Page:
The point of the PTA is to head off any future threat now and should therefore be considered alongside the legislation proposed to curb the freedom of movement of football supporters, close pubs where "drunken or rowdy" behaviour takes place etc. The Blairite vision of social control is one where the potential for the working class to recover its identity as political subject is choked by the presence of the state, by policing every aspect of life — from having a drink to considering strike action. The "English disease" the new proposals aim to combat, remains as it was in 1976. The point, for Jack Straw and Tony Blair, is to prevent the possibility of any such outbreak in the future.

The fears of capital, for Blair, Richard Branson and the like are timeless - for Thomas Hobbes, when he wrote Leviathan in 1651 it was "a dissolute condition of masterlesse men, without subjection to Lawes, and a coercive Power to tye their hands." The spectre of working class revolt has led capital to a permanent state of emergency such that the extension of the PTA is set in place now as a safeguard not against a real, contemporary threat, but a virtual threat —the future resistance of the working class.

The working class hasn't gone away. While the slumming middle classes might have succumbed to the temptations of the anti-Utopic pragmatism of the various post-modernist thinkers, or the specious pseudo-Utopias of primitivism or Buddhism, the fastest growing section of the [about market, belongs to those who clean, shop, child mind or garden for the professional classes who lack the time or inclination to do such tasks themselves. Further, despite the constant assertion that the knowledge based economy has brought the concept of a career to an end, and "most people must expect more jabs in a lifetime or have to switch vocation", permanent employees represented 817% of the workforce in 1999. The proportion of people who have held the same job for more than 10 years remains around 30% of the workforce. The imposition of "flexibility” across the board remains, propaganda to the contrary, a battle yet to be won. The majority of us are still employed hi "routine occupations" -working class blue or white collar jobs. Moreover, both trade union membership and trade union militancy are on the rise. TUC figures show that unions carried out 983 ballots for industrial action in the year from June 1999, compared with 464 the previous year, 95% producing votes for strike action. 155 led to actual strike action and the remainder led to improved deals as a result of the ballot alone. The Communications Workers Union (CWU) conference at Bournemouth voted to refuse to increase funding to the Labour Party on the basis that such an increase "would effectively endorse the 75p a week rise in pensions and £1,000 tuition fees." I think we've been here before.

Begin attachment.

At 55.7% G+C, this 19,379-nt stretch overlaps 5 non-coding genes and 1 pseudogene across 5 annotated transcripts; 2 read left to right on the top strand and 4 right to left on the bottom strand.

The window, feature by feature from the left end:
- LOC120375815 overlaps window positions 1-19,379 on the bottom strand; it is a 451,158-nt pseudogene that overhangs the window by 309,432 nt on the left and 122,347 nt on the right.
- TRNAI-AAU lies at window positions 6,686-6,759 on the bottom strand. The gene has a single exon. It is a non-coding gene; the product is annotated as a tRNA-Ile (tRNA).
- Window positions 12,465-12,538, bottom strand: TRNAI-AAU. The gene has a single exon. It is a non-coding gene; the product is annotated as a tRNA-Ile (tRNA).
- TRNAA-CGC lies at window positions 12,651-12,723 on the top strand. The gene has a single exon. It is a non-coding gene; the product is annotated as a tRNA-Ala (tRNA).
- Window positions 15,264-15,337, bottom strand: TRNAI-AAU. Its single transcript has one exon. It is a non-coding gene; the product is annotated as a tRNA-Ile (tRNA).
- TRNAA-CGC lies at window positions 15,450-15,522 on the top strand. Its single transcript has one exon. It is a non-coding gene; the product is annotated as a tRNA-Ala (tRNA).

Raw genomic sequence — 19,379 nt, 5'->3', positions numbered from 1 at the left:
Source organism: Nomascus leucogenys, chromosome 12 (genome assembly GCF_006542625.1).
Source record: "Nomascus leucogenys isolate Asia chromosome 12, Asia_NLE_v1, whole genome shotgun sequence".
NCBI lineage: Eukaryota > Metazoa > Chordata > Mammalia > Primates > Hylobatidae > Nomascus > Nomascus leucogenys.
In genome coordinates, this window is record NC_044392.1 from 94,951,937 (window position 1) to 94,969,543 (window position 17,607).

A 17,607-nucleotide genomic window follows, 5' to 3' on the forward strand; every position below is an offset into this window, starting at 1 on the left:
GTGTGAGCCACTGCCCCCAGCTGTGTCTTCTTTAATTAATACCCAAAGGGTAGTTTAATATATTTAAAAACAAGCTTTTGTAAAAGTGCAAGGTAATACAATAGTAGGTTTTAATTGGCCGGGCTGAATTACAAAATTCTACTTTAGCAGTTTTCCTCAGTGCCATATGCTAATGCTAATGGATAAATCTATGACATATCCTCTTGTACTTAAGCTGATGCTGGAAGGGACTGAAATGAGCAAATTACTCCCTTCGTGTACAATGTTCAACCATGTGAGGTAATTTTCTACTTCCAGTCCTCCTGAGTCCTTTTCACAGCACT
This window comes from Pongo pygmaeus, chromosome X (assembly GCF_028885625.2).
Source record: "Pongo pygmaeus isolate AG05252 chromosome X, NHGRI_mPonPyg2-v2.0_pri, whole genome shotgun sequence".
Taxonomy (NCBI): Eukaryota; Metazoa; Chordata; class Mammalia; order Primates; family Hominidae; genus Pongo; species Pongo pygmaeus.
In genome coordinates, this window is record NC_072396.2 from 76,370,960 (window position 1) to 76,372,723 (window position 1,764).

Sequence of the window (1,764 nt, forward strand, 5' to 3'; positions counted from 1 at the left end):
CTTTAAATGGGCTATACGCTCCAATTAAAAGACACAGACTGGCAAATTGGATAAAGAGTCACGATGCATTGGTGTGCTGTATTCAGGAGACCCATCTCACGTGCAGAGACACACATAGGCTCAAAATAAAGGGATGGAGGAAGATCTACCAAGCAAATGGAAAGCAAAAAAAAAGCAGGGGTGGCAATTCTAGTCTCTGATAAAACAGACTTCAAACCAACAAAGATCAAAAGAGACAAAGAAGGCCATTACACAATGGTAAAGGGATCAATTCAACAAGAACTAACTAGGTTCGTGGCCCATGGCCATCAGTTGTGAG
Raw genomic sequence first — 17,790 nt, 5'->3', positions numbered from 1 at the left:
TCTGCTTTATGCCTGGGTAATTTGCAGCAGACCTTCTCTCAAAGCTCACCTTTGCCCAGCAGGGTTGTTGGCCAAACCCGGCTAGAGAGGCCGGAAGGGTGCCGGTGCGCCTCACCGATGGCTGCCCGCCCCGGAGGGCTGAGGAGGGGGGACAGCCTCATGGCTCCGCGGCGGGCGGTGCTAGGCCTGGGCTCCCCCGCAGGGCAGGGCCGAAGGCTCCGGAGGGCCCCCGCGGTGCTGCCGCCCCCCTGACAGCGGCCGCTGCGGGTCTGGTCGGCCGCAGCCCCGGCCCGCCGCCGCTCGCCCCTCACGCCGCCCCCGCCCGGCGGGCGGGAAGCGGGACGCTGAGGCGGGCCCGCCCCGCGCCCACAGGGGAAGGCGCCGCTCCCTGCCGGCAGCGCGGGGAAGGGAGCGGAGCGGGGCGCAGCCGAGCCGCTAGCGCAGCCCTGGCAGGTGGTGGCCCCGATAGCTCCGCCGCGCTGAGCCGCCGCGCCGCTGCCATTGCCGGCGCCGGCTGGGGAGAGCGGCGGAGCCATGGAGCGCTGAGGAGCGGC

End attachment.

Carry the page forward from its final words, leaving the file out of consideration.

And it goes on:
For those of us who remain committed to a project of working class autonomy and self-realisation, the question remains; how to resurrect the "English disease."5

What follows are provisional suggestions as to the way forward, in the hope of raising a debate that leads to useful action.

The starting point has to be the recognition that it is not possible to build an anti-capitalist movement apart from the daily needs and interests of everyday working class life. A movement against capital that is not made up of those exploited by capital is both meaningless and useless.

Quote:
“The first step always remains the regaining of an irreducible workers' partiality against the entire social system of capital. Nothing will take place without class hatred; neither the elaboration of theory, nor practical organisation... Any attempt to assume the general interest, every temptation to stop at the level of social science, will only serve to better inscribe the working class within the development of capital."6

The rebuilding of autonomous working class organisation ought, therefore, to cohere around identifiable areas of struggle, proposed as follows:

The defence of working class communities:
The distinction between class in-itself and far-itself is often abandoned by the left, in favour of a sociological conception of class. The problem with this is that the working class exists under such circumstances not as a class defined through recognition of common interests against another class, but only as a class defined by that other class, for the purpose of exploitation. To organise around the defence of working class communities means, then, to organise within those communities for them to define themselves and their interests against the class which opposes them i.e., as council tenants against the state. It means identifying how our interests are threatened and how we might organise as a counter-power in our own defence. There must be commitment to physical action against an enemy as part of the process of regaining our awareness of our strength as a class. Community-based organisations could be formed along the same lines as the anti-poll tax unions, but around a wider set of self-defined interests (i.e. against debt enforcement) and employ direct action methods such as were developed in the anti-poll tax struggle and against, say, Hillgrove7. These groups could challenge bailiff firms, solicitors firms which undertake possession proceedings, county courts which enforce possession proceedings etc - through direct action to prevent their operation in and against working class communities.